A late 2019 entrant that became available early this year enjoyed only a brief stay in theaters before being relegated to streaming services. Since we are currently unable to visit our local theater, I am reviewing films that we pay to see at home.
This is a true story, another profile of American racism that makes you gasp at how recently African Americans suffered virtual lynching through rigged justice systems, in this case that of Alabama in the early 1990s.
Michael B. Jordan (Creed, Black Panther) stars as Bryan Stevenson, an idealistic recent Harvard law school grad and founder of the Equal Justice Initiative in Montgomery, Alabama. This film is adapted from Bryan’s book of the same name. It tells the story of his work to overturn the wrongful murder conviction of Walter McMillian (Jaime Foxx), waiting on death row and without hope even of an appeal.
This is the first film appearance by Jaime Foxx since 2018’s Robin Hood. While not inactive since his career best performance in 2004’s Ray in which he seemingly channeled Ray Charles, this is perhaps his most powerful role in a while. Django Unchained and The Amazing Spider Man 2 were decidedly less serious films.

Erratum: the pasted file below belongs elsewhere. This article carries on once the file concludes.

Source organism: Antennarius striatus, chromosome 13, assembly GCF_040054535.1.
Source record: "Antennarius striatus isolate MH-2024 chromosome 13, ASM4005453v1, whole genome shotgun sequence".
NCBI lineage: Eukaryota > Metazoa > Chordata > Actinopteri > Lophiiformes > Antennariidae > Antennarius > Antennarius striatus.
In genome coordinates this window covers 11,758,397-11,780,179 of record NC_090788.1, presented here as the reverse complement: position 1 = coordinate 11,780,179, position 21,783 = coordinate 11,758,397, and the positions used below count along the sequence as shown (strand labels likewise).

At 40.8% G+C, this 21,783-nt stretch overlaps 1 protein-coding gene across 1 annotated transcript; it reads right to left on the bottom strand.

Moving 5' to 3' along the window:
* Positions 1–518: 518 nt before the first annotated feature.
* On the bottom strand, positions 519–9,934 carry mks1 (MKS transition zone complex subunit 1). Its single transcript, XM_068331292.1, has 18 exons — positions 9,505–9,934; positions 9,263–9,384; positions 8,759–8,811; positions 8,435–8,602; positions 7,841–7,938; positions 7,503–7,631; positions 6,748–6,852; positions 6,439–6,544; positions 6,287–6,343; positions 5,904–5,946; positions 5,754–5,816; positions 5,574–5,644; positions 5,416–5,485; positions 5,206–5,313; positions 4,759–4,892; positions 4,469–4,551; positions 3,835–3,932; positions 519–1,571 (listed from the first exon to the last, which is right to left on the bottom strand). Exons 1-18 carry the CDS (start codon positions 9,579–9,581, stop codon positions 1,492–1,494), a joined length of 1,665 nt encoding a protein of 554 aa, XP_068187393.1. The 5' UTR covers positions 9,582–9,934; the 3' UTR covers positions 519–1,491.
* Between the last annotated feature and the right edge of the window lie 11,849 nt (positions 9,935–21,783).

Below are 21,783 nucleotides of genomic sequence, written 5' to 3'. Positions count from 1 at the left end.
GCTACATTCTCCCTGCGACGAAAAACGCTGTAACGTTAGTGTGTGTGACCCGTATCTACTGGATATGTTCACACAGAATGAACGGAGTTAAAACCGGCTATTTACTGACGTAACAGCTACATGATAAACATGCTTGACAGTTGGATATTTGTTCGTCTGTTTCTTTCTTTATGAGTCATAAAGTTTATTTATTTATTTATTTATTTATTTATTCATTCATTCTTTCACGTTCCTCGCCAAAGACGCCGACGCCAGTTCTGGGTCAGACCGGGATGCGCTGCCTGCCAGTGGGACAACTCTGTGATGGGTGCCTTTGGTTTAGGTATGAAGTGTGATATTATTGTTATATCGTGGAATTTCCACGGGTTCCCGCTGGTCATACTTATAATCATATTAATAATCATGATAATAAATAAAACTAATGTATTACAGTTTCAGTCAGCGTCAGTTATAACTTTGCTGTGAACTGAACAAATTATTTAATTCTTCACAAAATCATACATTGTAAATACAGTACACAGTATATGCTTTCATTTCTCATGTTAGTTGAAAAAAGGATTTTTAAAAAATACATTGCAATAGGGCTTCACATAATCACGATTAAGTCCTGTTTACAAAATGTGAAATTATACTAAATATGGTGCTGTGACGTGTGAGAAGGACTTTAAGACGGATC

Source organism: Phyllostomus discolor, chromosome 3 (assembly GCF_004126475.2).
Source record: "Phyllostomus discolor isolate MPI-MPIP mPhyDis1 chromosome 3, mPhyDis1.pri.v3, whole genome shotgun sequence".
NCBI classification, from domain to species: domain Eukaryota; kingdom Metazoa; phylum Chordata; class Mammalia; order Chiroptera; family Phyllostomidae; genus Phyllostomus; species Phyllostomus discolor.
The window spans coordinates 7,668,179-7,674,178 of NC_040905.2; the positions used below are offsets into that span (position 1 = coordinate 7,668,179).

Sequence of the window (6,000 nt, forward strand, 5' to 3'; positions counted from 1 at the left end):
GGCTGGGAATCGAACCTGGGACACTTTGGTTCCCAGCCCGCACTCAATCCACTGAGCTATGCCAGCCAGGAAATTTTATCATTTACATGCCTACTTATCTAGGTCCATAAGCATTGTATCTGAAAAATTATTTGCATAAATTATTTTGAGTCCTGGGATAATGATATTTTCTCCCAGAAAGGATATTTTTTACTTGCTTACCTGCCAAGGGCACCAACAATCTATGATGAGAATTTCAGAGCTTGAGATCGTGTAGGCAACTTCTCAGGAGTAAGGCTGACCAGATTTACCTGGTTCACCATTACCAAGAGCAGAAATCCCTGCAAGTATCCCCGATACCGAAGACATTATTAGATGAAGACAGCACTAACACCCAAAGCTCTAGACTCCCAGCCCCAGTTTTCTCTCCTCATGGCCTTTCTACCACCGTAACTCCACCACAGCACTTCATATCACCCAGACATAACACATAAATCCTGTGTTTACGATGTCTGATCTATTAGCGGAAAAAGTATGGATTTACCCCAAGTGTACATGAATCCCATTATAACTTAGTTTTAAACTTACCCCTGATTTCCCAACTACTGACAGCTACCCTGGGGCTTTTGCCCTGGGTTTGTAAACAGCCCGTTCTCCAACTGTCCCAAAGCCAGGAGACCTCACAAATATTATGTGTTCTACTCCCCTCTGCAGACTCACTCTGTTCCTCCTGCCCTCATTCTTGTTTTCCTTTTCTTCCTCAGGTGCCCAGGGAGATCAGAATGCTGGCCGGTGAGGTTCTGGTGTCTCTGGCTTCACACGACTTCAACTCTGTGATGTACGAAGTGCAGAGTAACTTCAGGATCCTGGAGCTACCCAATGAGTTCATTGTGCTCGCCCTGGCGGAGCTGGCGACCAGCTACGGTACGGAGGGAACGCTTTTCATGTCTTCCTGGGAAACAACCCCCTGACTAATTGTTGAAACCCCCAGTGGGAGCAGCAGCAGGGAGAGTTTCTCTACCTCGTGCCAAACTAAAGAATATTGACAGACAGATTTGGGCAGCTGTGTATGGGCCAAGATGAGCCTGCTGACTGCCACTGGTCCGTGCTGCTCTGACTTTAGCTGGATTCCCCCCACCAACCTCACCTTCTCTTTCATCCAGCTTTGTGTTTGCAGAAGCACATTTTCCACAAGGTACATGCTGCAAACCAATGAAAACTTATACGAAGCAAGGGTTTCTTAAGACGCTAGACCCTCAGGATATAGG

Brie Larson joins the cast as Eva Ansley, cofounder and longtime Operations Director for the Equal Justice Initiative. Together, she and Stevenson begin to take on the defense of seemingly hopeless death row inmates, some of whom have been framed or otherwise railroaded in a corrupt and isolated county. They are threatened and harassed by residents of a town in which justice for the murder of a local woman requires that someone, anyone pay with their life. In this case, McMillian.
It is perhaps Stevenson’s efforts outside of courtrooms where he does his best work, getting into the heads of key people previously unwilling or frightened to tell the truth for fear of personal or professional reprisals. But even with crucial new testimonies, it takes appeals to the state Supreme Court to find willing listeners.
The success of the Equal Justice Initiative has resulted in 75 overturned convictions since its founding. There were disappointments along the way. Stevenson walks one inmate to the electric chair when his appeal is denied. This takes us into a scene that feels reminiscent of an execution gone wrong in The Green Mile, but without the graphic horror of a sadistic sabotage. The experience is life altering for witnesses.
Just Mercy is interesting in that it portrays a true story worth telling. It is somewhat predictable but encouraging nonetheless. Truth and real justice triumphing over corruption and evil are always satisfying.
This is Destin Daniel Cretton’s first directorial project since 2017’s The Glass Castle, also starring Brie Larson.
Just Mercy (2019) runs 2 hour 17 minutes and is rated PG-13.
Should I see this movie?